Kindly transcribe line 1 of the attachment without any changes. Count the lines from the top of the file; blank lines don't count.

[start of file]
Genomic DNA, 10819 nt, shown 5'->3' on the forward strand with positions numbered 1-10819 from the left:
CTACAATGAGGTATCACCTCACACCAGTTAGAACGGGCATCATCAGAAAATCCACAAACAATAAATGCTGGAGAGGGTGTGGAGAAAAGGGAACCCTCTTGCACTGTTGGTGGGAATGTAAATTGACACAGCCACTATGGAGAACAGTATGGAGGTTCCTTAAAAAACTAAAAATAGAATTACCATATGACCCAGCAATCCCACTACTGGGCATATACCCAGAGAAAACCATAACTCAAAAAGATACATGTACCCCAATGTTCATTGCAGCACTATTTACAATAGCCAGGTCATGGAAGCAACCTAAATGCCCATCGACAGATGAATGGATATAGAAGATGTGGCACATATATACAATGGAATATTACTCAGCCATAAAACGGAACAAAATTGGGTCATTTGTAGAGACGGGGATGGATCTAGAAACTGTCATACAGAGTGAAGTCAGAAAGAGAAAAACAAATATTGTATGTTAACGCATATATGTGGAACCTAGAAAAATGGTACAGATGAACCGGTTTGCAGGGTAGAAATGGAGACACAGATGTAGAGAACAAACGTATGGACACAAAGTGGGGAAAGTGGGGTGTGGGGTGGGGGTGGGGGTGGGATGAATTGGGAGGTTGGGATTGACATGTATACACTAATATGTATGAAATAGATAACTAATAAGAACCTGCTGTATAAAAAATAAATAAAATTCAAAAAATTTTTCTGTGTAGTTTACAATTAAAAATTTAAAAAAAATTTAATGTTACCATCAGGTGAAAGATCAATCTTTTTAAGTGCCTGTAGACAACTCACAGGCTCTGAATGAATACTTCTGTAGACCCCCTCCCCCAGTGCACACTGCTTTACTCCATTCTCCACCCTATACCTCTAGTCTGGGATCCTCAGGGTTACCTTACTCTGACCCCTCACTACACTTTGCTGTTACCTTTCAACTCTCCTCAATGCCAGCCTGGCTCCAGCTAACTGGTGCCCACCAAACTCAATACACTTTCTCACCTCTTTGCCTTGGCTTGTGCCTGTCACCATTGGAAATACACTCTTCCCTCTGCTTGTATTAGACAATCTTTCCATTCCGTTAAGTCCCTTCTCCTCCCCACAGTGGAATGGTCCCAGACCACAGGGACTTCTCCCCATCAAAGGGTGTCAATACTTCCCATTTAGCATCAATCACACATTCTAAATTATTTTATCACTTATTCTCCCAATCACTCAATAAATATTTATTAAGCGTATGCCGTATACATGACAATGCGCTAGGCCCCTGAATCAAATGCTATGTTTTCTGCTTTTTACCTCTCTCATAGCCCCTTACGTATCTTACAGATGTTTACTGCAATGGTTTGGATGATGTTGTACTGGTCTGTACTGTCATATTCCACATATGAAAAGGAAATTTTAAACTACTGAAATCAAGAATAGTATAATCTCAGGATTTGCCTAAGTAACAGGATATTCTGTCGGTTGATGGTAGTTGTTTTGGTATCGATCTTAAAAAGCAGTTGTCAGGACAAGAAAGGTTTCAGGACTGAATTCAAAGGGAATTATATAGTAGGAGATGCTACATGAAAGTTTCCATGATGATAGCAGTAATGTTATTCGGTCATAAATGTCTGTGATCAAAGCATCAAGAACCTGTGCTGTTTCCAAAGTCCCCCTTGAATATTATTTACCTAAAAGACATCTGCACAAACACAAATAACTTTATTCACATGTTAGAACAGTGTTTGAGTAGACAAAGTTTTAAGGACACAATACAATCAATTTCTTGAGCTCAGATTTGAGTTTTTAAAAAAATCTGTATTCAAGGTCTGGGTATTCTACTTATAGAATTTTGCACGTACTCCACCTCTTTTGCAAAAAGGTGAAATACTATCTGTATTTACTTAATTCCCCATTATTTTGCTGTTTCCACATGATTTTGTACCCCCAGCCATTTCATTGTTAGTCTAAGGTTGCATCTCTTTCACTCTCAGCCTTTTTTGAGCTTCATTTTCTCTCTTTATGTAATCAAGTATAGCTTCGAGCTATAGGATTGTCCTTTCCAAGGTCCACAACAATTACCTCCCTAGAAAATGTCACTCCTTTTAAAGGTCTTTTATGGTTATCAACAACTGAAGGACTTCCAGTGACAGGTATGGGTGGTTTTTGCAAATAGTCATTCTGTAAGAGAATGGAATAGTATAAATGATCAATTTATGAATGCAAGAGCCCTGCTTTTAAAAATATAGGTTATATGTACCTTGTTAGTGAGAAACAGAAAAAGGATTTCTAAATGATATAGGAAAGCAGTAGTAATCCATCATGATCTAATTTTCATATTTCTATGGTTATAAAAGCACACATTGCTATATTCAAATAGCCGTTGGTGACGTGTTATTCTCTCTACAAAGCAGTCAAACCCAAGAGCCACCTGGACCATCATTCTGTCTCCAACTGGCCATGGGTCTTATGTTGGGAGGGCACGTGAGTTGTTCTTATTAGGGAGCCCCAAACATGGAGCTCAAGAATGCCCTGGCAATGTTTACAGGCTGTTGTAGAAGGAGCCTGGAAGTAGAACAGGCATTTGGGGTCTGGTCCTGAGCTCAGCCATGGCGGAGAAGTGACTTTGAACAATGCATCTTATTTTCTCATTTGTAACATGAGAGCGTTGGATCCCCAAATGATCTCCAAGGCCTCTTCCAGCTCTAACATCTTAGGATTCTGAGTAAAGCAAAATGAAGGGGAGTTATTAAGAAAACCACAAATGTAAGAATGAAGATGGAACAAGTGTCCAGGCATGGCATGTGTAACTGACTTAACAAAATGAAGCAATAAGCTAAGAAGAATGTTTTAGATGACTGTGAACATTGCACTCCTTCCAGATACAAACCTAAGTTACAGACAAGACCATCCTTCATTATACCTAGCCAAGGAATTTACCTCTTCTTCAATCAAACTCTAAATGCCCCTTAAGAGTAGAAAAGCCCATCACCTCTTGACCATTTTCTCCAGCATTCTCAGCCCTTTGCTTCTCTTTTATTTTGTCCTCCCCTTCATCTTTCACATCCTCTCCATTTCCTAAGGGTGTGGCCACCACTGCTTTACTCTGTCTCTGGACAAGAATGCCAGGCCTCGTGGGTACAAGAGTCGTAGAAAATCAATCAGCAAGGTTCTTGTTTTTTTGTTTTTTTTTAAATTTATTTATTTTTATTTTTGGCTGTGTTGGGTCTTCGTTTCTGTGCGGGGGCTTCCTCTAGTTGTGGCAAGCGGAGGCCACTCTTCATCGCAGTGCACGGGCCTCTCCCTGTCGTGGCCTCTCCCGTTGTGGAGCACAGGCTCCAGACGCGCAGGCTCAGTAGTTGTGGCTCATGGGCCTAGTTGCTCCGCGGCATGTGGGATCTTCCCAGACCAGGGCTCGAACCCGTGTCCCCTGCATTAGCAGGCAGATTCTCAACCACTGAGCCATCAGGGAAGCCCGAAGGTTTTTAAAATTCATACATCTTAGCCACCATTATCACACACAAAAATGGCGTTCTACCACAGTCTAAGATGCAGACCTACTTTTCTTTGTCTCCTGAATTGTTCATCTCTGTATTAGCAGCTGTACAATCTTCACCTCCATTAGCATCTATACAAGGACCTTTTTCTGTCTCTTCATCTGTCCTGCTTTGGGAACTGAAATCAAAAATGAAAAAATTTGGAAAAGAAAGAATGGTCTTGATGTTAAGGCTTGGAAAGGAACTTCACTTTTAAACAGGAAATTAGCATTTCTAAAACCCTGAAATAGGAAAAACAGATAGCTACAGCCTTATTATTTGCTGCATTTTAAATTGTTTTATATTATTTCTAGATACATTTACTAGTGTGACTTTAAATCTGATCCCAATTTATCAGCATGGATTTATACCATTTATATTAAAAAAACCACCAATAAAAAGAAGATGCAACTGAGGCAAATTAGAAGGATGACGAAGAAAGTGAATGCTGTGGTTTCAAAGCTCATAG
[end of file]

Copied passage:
Genomic DNA, 10819 nt, shown 5'->3' on the forward strand with positions numbered 1-10819 from the left: